Last of the Monster Kids

Last of the Monster Kids
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Saturday, April 12, 2014

Series Report Card: Gamera (1970)

6. Gamera vs. Jiger
Gamera tai Daimaju Jaiga / 
Gamera vs. Monster X

The Gamera movies were cranked out so quickly that I’m not sure if the Daiei executives in charge even had time to take the previous film’s reaction to heart before working on the next one. In the unlikely scenario that they did, it’s easy to see “Gamera vs. Jiger” as a reaction to the sci-fi goofiness of the last two movies. Yes, for his sixth film, Gamera comes back down to Earth. Which isn’t to say the movie’s sane. There’s still crazy monsters jumping around and all that shit. But it’s slightly more reserved then the last few outings.

Set during the construction of the real world 1970 Worlds Fair at Osaka, the story follows two plot lines. The first involves Hiroshi, a Japanese kid around ten, and his best friend, you guessed it, an American boy named Tommy. Both boys have sibling, Hiroshi's bratty older sister and Tommy's high-pitched younger sister. Hiroshi’s dad, an unnamed scientist with - I’m not kidding - a Hitler mustache, has built a hi-tech new submarine for the fair. This will be important later. Tommy’s dad, and the starting point for the second plot, is an archeologist determined to remove a strange ancient artifact called the Devil’s Whistle from the exotic Wester Island. Sensing this is bad news, Gamera shows up to scare the scientists off. They don’t listen, removing the stone spire from the ground and heli-carrying it to Osaka for the Fair. They should have listened to the fire-belching turtle. The tower was holding back a giant monster, the horned, needle-spitting, parasite-implanting Jiger. The monster sets about wrecking havoc on Expo ’70, Gamera forced once again to save the day. When Jiger’s bag of tricks puts the turtle down, the kids have stand up and save their enormous reptilian friend.

“Gamera vs. Jiger” is strictly formula. The film follows roughly the same outline that the series has been using for a while now. For the third time in a row, the kid heroes are a Japanese boy and his American best friend. Like the radio-watches in “Viras” or the perfect aiming skills in “Guiron,” a minor plot element introduce early on helps the characters out of a jam later on. The submarine is reminiscent of a similar vehicle used in “Gamera vs. Viras.” As in every entry since “Gamera vs. Gyaos,” our turtle hero has several fights with the villainous monster. The first battle takes Gamera out of the story for a while, allowing the evil monster to wreck some havoc and for the human heroes to take the center stage. “Gamera vs. Jiger” actually does this twice, Jiger having two special abilities it can deploy. Rescued by his human friends, Gamera returns to gorily dispatch his enemy. Rinse, repeat.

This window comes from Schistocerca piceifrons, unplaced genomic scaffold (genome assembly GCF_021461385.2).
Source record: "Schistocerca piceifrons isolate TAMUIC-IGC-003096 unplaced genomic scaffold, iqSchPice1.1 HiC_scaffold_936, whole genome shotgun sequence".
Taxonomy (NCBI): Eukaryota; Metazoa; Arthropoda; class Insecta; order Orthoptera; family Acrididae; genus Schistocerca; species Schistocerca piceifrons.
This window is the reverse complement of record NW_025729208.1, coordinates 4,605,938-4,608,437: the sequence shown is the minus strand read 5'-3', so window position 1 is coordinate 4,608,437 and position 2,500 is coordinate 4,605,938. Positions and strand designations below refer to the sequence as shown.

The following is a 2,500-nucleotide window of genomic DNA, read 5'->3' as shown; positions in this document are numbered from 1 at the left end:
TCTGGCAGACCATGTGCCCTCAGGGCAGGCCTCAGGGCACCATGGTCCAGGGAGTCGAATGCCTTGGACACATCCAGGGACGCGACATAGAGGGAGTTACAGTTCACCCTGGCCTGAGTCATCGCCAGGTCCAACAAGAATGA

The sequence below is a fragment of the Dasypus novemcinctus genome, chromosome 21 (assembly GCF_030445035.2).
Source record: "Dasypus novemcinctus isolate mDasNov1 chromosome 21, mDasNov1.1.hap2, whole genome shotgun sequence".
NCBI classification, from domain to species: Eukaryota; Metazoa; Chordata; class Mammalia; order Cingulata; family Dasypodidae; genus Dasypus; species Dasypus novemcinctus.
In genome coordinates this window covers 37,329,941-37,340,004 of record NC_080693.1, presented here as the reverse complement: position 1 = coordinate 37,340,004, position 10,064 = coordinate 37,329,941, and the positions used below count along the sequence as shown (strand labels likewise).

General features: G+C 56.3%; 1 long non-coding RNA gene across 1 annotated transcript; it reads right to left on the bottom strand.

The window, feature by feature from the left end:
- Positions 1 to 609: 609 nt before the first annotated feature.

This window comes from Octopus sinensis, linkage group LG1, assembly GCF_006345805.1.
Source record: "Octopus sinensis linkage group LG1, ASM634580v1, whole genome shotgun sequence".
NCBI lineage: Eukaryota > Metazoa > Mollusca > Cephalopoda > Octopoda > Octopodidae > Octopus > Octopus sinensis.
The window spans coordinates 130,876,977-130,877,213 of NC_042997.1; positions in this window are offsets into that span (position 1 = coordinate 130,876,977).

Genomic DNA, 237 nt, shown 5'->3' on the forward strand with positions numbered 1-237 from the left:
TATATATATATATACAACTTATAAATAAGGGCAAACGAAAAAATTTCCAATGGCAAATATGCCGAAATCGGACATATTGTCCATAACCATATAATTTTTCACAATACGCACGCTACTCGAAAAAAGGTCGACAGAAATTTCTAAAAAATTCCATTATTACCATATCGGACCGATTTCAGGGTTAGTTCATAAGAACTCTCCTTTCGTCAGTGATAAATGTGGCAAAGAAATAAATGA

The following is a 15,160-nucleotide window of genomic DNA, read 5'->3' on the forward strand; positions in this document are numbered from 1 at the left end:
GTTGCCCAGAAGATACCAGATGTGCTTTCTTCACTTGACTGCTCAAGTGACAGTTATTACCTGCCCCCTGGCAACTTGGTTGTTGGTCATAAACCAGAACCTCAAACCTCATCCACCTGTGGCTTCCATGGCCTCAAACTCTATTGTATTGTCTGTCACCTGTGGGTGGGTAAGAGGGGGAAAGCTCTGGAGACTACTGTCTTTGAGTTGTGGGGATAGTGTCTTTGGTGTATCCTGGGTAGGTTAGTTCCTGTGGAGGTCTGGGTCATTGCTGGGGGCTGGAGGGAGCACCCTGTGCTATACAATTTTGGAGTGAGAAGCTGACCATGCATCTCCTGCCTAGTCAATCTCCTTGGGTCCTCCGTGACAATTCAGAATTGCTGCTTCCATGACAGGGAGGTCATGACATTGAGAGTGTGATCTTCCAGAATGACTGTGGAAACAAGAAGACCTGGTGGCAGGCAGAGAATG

The last two Gamera movies at least had the benefit of being fucking crazy. “Jiger” stripes away the aliens, flying saucers, and wacky sci-fi elements that characterized parts four and five. Jiger’s origins are, instead, rooted in Earthly mythology. The monster was contained eons ago by the lost civilization of Mu, the Devil’s Whistle being the sole remaining artifact. What was with Japan and lost civilizations in the early seventies? Atlantis popped up in all sorts of shit, “Ataragon” also featured Mu while “Godzilla vs. Megalon” featured Lemuria. Wester Island is clearly a stand-in for Easter Island, a connection “Megalon” would also make. The movie doesn’t even feature a contrived, ridiculous way to kill the monster. When Jiger’s weakness is revealed, it turns out to be high-pitched sounds, a rather mundane reveal. The Devil’s Whistle being a literal whistle is a clever move but Jiger’s weakness isn’t utilized much. By dialing back the craziness, Daiei made a very typical, middle-of-the-road kaiju movie without anything new to offer the audience.

Well, mostly anything new. Jiger is not the most outrageous of Gamera’s enemies but she is one of the best designed. First emerging from the ground, the creature gives the impression of a triceratops. Unlike the ungainly Barugon or the deliberately goofy Guiron, Jiger seems like something that could actually exist. The creature’s movement is lumbering but plausible, moving like a living animal. The horns on its heads and fin down its back make it look like a misplaced dinosaur. As realistic as Jiger looks and behaves, it wouldn’t be a Gamera monster unless it had some unlikely power. Jiger can actually fly, via compressed air jets shot on its back. It has three offensive weapons. Stabbing barbs shoot from the animal’s horn. A red ray projects from the center of it head, sending out a burning ring of energy. Finally, the monster can implant its offspring into other animals through a stinger on the end of its tails. Naturally, each of these powers is displayed in the movie. Jiger isn’t a flashy or over-the-top design but it is a very well executed one.